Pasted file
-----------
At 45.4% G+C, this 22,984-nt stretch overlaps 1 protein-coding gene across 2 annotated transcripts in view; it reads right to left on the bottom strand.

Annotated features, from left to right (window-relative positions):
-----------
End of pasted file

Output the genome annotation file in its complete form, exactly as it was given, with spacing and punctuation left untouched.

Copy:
At 45.4% G+C, this 22,984-nt stretch overlaps 1 protein-coding gene across 2 annotated transcripts in view; it reads right to left on the bottom strand.

Annotated features, from left to right (window-relative positions):